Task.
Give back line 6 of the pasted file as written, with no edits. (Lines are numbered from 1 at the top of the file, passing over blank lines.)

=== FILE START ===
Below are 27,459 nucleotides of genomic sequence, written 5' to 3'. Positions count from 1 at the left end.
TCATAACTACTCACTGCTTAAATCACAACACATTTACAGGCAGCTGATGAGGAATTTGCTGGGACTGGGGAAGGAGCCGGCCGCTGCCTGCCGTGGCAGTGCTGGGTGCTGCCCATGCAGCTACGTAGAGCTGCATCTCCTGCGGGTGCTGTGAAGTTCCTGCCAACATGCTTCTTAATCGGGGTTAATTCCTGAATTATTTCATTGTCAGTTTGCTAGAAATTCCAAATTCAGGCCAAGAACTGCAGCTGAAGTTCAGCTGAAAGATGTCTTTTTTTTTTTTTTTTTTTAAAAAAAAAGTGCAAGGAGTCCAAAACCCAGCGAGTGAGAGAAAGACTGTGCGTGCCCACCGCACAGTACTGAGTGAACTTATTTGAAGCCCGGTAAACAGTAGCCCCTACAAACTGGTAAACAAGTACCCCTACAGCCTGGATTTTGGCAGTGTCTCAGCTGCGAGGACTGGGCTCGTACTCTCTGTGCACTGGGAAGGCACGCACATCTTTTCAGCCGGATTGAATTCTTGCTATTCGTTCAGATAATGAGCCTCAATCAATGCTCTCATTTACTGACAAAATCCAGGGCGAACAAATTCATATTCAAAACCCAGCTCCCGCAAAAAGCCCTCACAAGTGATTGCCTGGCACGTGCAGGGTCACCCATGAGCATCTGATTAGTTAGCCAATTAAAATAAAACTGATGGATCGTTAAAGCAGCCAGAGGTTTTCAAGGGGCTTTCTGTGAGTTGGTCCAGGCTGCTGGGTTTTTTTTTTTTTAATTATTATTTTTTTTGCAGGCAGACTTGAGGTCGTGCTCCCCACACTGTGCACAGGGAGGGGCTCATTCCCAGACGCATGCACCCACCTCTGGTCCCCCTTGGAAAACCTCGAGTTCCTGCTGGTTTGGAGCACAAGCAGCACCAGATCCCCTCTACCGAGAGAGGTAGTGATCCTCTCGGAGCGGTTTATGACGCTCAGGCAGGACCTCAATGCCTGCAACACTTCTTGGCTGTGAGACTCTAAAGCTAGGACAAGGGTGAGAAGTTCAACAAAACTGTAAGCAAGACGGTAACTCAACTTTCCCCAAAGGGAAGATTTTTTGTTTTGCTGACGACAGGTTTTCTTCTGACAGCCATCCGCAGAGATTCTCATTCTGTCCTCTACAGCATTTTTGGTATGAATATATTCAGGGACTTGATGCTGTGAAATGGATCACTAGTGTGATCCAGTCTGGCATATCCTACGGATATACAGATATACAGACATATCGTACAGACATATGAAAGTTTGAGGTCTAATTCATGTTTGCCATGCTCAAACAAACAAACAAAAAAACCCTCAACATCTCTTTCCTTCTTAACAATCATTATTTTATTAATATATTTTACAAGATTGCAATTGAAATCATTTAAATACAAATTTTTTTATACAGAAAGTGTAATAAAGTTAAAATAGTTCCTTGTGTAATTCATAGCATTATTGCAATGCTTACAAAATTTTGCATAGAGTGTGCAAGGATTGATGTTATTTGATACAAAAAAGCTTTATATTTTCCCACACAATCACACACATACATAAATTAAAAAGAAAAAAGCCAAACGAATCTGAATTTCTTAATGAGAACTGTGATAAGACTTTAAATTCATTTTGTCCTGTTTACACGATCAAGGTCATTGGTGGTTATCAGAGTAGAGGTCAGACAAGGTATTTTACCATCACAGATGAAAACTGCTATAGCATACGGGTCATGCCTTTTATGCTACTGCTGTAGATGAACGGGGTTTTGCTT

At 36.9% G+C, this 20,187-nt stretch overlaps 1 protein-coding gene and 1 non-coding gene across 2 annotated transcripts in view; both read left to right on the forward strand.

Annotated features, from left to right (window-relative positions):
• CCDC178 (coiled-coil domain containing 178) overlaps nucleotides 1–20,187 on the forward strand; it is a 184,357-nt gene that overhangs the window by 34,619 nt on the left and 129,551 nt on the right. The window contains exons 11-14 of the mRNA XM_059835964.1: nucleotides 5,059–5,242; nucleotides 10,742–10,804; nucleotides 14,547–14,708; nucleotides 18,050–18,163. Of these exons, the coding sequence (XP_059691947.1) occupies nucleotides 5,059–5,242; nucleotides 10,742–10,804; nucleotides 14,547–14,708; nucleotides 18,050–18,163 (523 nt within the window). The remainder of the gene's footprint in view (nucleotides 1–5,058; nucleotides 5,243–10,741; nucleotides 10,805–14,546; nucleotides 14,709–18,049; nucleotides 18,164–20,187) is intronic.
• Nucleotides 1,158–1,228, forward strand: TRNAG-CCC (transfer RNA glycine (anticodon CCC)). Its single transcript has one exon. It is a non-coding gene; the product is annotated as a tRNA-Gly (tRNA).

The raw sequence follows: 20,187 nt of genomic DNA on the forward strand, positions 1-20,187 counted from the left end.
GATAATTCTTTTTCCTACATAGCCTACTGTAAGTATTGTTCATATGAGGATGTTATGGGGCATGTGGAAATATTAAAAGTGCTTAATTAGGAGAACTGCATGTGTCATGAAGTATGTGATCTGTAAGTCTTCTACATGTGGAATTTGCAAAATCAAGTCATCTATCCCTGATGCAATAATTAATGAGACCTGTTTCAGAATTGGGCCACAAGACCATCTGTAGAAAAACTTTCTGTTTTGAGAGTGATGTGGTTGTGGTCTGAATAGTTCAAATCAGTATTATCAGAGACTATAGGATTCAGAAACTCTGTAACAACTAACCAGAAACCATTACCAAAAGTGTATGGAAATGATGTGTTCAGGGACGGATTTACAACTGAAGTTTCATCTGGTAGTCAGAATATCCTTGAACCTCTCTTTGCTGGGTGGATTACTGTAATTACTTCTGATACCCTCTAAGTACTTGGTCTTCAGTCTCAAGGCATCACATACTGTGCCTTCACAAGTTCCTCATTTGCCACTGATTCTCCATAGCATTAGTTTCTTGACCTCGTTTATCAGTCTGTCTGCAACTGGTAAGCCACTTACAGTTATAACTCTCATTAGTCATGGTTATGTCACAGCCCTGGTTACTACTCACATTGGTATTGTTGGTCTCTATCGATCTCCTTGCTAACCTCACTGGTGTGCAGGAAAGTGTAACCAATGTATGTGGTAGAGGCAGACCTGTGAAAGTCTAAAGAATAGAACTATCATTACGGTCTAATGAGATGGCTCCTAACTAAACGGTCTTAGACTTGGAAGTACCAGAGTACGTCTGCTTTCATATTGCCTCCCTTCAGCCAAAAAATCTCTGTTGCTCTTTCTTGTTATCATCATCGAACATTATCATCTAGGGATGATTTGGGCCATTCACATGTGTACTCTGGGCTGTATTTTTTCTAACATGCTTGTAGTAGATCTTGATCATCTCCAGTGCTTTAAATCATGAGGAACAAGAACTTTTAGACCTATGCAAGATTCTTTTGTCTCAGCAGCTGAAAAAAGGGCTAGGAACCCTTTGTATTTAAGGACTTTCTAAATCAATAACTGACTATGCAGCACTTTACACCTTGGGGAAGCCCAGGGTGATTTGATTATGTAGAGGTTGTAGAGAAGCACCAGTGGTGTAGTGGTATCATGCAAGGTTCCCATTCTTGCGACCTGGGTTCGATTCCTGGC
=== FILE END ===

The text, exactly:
• Nucleotides 1,158–1,228, forward strand: TRNAG-CCC (transfer RNA glycine (anticodon CCC)). Its single transcript has one exon. It is a non-coding gene; the product is annotated as a tRNA-Gly (tRNA).